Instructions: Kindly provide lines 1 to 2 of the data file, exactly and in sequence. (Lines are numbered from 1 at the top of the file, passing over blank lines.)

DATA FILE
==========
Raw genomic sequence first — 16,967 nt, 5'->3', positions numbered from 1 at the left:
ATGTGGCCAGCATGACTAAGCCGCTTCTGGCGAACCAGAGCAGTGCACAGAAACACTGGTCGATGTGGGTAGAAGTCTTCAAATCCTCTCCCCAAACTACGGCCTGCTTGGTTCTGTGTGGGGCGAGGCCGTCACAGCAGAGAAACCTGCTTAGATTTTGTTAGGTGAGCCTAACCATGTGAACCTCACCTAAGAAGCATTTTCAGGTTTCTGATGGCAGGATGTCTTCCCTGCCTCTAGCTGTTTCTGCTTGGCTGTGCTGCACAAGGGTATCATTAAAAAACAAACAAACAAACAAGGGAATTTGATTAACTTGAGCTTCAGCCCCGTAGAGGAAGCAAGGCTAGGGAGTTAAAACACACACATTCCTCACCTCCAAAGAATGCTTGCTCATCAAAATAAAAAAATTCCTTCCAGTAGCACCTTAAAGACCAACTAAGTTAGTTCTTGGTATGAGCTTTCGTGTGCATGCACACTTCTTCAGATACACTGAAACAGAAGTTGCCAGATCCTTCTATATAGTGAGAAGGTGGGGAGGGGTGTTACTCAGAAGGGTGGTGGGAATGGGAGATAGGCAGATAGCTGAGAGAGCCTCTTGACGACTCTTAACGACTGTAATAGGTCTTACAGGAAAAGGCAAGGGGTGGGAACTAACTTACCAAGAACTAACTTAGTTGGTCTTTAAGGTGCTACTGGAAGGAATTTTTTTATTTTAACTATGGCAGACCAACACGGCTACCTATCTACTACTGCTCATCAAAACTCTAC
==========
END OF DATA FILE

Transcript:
Raw genomic sequence first — 16,967 nt, 5'->3', positions numbered from 1 at the left:
ATGTGGCCAGCATGACTAAGCCGCTTCTGGCGAACCAGAGCAGTGCACAGAAACACTGGTCGATGTGGGTAGAAGTCTTCAAATCCTCTCCCCAAACTACGGCCTGCTTGGTTCTGTGTGGGGCGAGGCCGTCACAGCAGAGAAACCTGCTTAGATTTTGTTAGGTGAGCCTAACCATGTGAACCTCACCTAAGAAGCATTTTCAGGTTTCTGATGGCAGGATGTCTTCCCTGCCTCTAGCTGTTTCTGCTTGGCTGTGCTGCACAAGGGTATCATTAAAAAACAAACAAACAAACAAGGGAATTTGATTAACTTGAGCTTCAGCCCCGTAGAGGAAGCAAGGCTAGGGAGTTAAAACACACACATTCCTCACCTCCAAAGAATGCTTGCTCATCAAAATAAAAAAATTCCTTCCAGTAGCACCTTAAAGACCAACTAAGTTAGTTCTTGGTATGAGCTTTCGTGTGCATGCACACTTCTTCAGATACACTGAAACAGAAGTTGCCAGATCCTTCTATATAGTGAGAAGGTGGGGAGGGGTGTTACTCAGAAGGGTGGTGGGAATGGGAGATAGGCAGATAGCTGAGAGAGCCTCTTGACGACTCTTAACGACTGTAATAGGTCTTACAGGAAAAGGCAAGGGGTGGGAACTAACTTACCAAGAACTAACTTAGTTGGTCTTTAAGGTGCTACTGGAAGGAATTTTTTTATTTTAACTATGGCAGACCAACACGGCTACCTATCTACTACTGCTCATCAAAACTCTAC